BY DENNIS BROOKS, P.ENG., P.GEOPH.
Education Foundation Columnist
Editor's Note: The APEGGA Education Foundation,
which is separate and distinct from APEGGA, serves the professions
through the support of education. It assembles and manages
funds, builds endowments, encourages donations, and distributes
funds for scholarships, awards and the support of special
projects. The foundation helps in the education and development
of engineers, geologists and geophysicists, as well as those
who might enter the three professions.
As I'm writing this, work progresses on the production of
an insert featuring the APEGGA Education Foundation. The insert
appears as a pullout in this edition of The PEGG. (view
In it, once again, we publically thank our many donors, and
provide information on the make-up of the foundation board
of directors, the foundation's mission and its objectives.
The timing for this section is fortuitous - on Nov. 15 the
Association of Fundraising Professionals sponsors National
Philanthropy Day. Since becoming involved in the foundation
I am continually amazed how vast an industry philanthropy
Last year on Philanthropy Day, the fundraising association's
award luncheon drew an attendance of more than 1,000 in Calgary.
A similar function in Edmonton drew more than 500.
Did you know that there are about 80,000 charitable organizations
in Canada? I'm told that there are more than 400 charitable
golf events in the Calgary area alone!
At this time of year, we all know that the United Way campaign
is in full swing. But did you know that community foundations
in Alberta support charities year-round in their communities
and form endowment funds of more than $314 million? Calgary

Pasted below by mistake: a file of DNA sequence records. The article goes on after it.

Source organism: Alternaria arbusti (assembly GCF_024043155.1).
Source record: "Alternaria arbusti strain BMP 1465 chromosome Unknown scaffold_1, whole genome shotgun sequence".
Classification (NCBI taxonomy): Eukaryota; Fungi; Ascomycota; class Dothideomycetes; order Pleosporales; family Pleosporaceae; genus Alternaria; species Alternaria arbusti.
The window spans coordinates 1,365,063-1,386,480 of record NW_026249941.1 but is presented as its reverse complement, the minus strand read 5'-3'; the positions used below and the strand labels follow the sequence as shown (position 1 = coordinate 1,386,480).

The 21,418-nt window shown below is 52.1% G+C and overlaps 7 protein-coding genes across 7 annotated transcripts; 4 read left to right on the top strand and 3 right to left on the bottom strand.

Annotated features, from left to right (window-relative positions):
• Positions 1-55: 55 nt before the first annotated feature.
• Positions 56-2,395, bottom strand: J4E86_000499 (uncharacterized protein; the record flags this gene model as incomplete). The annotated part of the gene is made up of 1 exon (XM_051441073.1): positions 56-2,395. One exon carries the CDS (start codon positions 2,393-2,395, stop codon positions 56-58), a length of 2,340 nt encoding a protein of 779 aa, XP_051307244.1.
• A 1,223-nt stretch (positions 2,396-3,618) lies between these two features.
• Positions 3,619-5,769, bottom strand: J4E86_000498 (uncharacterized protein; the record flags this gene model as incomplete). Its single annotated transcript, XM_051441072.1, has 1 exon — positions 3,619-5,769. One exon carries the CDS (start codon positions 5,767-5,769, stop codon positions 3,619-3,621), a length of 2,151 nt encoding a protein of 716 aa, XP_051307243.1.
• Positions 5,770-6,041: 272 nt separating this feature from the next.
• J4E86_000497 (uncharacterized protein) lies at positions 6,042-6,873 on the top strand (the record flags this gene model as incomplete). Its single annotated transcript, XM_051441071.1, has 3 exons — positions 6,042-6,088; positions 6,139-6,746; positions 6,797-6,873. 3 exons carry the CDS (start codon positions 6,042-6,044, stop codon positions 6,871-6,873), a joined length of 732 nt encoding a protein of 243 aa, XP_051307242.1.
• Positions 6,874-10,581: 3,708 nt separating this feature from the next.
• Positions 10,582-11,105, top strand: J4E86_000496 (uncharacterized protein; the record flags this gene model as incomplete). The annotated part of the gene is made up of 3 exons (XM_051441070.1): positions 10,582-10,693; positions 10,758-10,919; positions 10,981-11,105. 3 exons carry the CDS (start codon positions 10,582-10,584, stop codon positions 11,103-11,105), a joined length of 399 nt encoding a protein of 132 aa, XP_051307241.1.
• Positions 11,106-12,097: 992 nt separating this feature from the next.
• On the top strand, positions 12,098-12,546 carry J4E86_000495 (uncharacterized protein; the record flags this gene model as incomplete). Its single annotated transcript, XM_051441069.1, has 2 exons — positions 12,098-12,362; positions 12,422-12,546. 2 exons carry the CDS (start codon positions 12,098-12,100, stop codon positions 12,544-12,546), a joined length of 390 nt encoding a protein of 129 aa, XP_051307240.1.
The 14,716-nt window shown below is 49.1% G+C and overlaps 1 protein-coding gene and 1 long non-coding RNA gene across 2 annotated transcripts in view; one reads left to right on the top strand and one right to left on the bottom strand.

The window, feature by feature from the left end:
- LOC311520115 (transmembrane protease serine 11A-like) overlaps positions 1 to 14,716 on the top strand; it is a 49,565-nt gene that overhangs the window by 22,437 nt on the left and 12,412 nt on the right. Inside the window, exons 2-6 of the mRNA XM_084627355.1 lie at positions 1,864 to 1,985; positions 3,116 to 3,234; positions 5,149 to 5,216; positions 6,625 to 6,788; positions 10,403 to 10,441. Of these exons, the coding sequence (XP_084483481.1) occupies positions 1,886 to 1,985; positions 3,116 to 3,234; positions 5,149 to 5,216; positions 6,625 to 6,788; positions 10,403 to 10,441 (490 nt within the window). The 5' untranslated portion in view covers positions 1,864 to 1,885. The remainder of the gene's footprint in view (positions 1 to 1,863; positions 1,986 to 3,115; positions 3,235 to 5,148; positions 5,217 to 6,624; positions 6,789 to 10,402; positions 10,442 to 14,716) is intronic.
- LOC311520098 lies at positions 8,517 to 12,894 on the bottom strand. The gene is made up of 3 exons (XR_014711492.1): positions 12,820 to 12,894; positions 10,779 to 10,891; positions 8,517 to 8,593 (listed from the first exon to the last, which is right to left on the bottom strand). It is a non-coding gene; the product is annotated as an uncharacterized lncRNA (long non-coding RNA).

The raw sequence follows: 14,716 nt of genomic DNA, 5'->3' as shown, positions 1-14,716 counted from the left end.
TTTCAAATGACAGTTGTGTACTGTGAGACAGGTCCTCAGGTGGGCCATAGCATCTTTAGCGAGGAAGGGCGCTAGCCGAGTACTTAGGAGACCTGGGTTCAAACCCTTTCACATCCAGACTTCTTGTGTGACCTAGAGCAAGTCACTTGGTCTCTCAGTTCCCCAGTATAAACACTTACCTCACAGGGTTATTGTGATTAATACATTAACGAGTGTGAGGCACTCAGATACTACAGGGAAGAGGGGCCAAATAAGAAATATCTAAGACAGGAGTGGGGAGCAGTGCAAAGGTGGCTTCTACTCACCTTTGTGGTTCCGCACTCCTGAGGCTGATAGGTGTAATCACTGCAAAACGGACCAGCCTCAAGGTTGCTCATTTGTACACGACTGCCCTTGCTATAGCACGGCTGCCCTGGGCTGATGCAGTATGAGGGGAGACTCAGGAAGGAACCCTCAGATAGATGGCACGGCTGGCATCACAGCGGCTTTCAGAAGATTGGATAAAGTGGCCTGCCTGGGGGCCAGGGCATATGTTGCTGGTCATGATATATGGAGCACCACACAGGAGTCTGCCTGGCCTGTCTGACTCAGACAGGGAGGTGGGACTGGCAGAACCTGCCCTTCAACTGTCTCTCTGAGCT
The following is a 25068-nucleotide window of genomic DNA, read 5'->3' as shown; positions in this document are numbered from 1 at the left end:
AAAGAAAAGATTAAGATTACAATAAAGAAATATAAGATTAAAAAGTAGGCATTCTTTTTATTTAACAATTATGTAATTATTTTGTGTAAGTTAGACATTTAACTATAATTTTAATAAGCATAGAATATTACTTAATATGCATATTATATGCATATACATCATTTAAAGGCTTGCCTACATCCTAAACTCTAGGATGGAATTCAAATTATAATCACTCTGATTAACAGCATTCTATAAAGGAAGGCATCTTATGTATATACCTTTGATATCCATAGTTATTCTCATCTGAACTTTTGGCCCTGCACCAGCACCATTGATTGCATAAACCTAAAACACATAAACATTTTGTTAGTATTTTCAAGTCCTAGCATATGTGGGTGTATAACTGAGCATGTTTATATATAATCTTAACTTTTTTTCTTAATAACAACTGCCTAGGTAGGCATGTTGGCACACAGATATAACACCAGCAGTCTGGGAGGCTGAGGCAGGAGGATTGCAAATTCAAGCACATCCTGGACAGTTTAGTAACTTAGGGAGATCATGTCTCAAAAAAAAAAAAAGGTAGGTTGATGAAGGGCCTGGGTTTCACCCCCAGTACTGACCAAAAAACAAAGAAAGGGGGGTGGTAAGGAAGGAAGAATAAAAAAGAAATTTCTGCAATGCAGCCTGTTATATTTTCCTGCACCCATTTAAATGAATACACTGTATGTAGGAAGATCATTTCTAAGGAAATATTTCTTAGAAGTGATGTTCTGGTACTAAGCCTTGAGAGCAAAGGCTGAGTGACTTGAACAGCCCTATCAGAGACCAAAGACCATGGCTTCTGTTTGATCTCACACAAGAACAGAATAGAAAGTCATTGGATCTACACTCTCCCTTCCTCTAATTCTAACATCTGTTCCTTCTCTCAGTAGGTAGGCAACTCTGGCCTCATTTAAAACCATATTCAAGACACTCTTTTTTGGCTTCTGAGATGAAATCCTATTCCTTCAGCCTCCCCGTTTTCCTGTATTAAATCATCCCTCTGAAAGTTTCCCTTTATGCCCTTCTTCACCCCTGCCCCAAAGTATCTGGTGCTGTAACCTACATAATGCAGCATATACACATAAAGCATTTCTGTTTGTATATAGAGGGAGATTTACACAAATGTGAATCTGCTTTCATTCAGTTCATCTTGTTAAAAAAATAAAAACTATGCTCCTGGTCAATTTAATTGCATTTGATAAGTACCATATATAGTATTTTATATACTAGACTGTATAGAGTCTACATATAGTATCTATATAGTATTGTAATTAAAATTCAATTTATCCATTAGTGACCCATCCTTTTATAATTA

has the biggest one at $168 million and Edmonton is close
behind at $125 million. But even the smaller centres of Drayton
Valley and Mayerthorpe have community foundations.
These foundations were first created in 1908 in Cleveland,
Ohio, where it was realized that certain trust monies could
be put to better use than towards "retired milk horses,"
believe it or not!
Winnipeg had the first one in Canada in 1921 and Alberta legislation
allowed their existence after 1971, although they really didn't
get going here until 1989. An interesting feature is that
donors are able to specify what type of charity is to receive
the benefit, and another is that donors in Edmonton, for example,
are able to build up an endowment over 10 years. Scholarships
at any institution are a growing part of their work.
Other big fundraising players include the Alberta Heritage
Scholarship Fund, which awards millions in scholarships each
year for many different types of education, and the universities
It is clear that we are small players in an extremely competitive
field. So it is important that we find our niche and be of
value in that area at least.
One distinction we have is that while we try to attract the
best to our professions, we don't recruit for any one institution
(not to say that it isn't important for them to do that).
Another is that the board has decided to restrict solicitations
to APEGGA members, companies that employ them, and other organizations
with which we have important common interests.
So there. Your suspicions are confirmed when you receive all
those calls and mail that there is a "monster" out
there. The good news is that work for philanthropy helps thousands
of people, and donors have some say in how their money will
be used, rather than letting government decide for them.
Our base of donors added $3,936 in September. We have also
had a very gratifying response from our mail-out to life members.
Forty-seven life members have responded to the mail-out with
donations and another dozen have shown enough interest to
ask for further information. And the donations continue to
come in. The life member campaign has added $4,341 in September.
This brings our total voluntary donations for the year to
$33,577. After allowing for expenses, it means we have $665
to add to each scholarship - 33 per cent of our goal.
Also, we are beginning to get responses from our 35-year practitioners.
Doubling our scholarships by May 2003 will be a stretch but
I have had a chance to review the list of donors published
in this PEGG. The total numbers are a bit ahead of last year's
but the donations total is well ahead.
There are always surprises. Members-in-training and registered
professional technologists contribute generously in proportion
to their numbers! So, thanks again to our many supporters.